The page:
13. 13. Topic 3: Space supplier interdependencies ª  Prime contractors for satellites and launch vehicles depend on the same sole source supplier for components ª  For satellites there are 8 single suppliers providing components to a variety of buses and payloads ª  For launch vehicles there is a single supplier for ammonium perchlorate and no supplier of rayon-based carbon cloth phenolic ª  Four U.S. sole suppliers of space-qualified components common to both satellites and launch vehicles ª  Launch facilities and test facilities are shared 13
  14. 14. Topic 4: Innovation and future design capabilities ª  A complete look at this question was beyond the scope of this project. Our analysis did result in several observations: ª  Historically, R&D developments related to satellite manufacturing are conveyed from DoD satellite projects to the commercial satellite sector through the supply chain ª  ª  DoD leads the commercial sector in innovation in areas such as imagery, ruggedization, and miniaturization The commercial sector leads in innovation in consumer-driven areas, such as value-added services and hand-held devices ª  Innovation in the launch vehicle sector is largely driven by process or material improvements arising in the commercial sector (often nonspace commercial sector) rather than from DoD ª  Lower tier companies have indicated that the U.S. Government and Tier 1 companies are less willing to take risk on innovative or unproven technologies 14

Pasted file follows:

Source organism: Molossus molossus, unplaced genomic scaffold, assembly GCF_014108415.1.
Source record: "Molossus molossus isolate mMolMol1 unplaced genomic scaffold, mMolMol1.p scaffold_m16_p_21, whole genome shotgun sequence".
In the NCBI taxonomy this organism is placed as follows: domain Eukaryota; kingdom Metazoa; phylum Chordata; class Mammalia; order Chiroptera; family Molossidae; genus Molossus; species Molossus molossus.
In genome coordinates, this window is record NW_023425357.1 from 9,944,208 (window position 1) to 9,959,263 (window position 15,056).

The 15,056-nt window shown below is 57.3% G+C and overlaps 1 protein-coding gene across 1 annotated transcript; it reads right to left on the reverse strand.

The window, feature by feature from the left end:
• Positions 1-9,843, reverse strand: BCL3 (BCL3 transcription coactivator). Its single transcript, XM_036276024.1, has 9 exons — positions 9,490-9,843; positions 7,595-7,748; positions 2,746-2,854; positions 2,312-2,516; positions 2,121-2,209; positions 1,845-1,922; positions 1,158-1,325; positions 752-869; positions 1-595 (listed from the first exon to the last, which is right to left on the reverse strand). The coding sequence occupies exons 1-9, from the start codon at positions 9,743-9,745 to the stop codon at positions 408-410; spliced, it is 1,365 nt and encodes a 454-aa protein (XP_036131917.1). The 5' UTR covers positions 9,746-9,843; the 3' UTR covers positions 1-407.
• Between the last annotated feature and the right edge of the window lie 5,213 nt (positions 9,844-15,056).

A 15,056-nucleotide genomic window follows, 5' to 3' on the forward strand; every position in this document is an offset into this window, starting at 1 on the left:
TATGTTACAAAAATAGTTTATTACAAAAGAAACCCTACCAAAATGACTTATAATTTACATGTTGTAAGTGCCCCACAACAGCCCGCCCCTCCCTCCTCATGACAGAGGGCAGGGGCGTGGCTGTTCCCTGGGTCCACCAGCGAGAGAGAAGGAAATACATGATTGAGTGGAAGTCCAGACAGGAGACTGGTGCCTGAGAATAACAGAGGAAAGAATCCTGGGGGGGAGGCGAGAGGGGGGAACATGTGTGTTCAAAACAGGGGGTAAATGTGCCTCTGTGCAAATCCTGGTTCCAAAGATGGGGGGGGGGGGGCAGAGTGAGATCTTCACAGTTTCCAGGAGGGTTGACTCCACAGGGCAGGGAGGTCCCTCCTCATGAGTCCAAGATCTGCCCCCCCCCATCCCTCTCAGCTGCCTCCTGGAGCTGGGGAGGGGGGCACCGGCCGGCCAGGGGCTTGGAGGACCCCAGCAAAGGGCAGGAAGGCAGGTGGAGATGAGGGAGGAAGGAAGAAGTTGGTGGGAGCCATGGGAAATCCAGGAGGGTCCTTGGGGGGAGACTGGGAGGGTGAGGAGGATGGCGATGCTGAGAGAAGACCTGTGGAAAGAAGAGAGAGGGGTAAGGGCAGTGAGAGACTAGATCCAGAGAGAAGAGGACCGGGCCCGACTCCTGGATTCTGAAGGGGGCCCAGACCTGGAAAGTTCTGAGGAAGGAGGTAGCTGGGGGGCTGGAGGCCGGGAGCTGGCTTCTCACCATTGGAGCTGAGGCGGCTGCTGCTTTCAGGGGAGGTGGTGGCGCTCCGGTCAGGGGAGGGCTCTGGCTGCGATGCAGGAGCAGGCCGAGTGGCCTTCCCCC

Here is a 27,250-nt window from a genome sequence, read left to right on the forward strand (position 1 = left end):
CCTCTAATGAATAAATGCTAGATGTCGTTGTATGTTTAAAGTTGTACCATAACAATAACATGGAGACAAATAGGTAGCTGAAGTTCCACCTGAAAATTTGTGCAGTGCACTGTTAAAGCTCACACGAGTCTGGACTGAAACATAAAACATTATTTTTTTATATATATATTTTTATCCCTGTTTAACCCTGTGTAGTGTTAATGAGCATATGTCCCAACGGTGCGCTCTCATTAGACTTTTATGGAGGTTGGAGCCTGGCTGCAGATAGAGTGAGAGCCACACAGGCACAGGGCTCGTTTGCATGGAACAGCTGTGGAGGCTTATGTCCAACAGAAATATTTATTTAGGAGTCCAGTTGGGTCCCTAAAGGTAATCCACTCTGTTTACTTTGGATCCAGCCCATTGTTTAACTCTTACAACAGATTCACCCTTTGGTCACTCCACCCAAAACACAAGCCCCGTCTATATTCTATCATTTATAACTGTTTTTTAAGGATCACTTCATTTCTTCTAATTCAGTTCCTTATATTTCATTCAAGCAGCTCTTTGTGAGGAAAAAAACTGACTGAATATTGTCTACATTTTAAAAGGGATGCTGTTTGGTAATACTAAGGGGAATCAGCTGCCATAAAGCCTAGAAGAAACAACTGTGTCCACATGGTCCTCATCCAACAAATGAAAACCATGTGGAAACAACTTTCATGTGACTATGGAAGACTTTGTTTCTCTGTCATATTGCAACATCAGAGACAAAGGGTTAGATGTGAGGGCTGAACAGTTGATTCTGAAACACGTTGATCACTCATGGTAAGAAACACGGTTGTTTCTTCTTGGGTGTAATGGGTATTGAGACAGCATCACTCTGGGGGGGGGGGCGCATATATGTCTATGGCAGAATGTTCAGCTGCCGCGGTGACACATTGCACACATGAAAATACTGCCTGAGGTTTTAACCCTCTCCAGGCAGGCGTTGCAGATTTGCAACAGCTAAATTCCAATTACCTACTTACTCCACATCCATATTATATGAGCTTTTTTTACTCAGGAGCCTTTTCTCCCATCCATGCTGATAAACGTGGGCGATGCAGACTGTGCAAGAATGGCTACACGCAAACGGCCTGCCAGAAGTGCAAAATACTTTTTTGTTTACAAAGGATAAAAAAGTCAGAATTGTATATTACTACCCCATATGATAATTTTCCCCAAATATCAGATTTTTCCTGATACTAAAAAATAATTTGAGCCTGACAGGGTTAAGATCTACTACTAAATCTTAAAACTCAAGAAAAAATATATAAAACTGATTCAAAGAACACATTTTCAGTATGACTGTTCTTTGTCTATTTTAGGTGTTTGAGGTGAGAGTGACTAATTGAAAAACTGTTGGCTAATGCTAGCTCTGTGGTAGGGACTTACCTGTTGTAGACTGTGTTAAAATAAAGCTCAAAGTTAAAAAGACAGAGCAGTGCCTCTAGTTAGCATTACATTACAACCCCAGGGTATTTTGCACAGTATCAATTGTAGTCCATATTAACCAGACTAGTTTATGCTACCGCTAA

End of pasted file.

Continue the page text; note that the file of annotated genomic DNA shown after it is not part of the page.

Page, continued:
15. 15. Topic 5: Supply chain working capital and investment capital ª  Space sector less affected by the credit crunch and financial crisis than other industries Space has historically been a less attractive investment for most equity firms ª  Low margins ª  Capital intensive ª  Low industry growth ª  Few consumer markets ª  Less benefit for space from financial booms, less exposure to financial retractions ª  Exception – commercial satellite services ª  Working capital ª  Asset-based (rather than cash-flow-based) financing is typical for space industry ª  Credit crunch hit cash-flow businesses significantly harder ª  Financing issues in various tiers ª  No company specifically identified working capital, credit crunch, or financial crisis as a concern ª  Because Tier 1 and sometimes Tier 2 companies typically hold the government prime contract, less money flows to the lower tiers when government budgets tighten. ª  Dynamics of contract relationships can be less favorable for lower tier companies ª  Tier 1: very effective contracting offices; paid by the U.S. Government quickly ª  Lower tier suppliers are more likely to have cash flow issues ª  Possible working capital deficit for low tier suppliers ª  15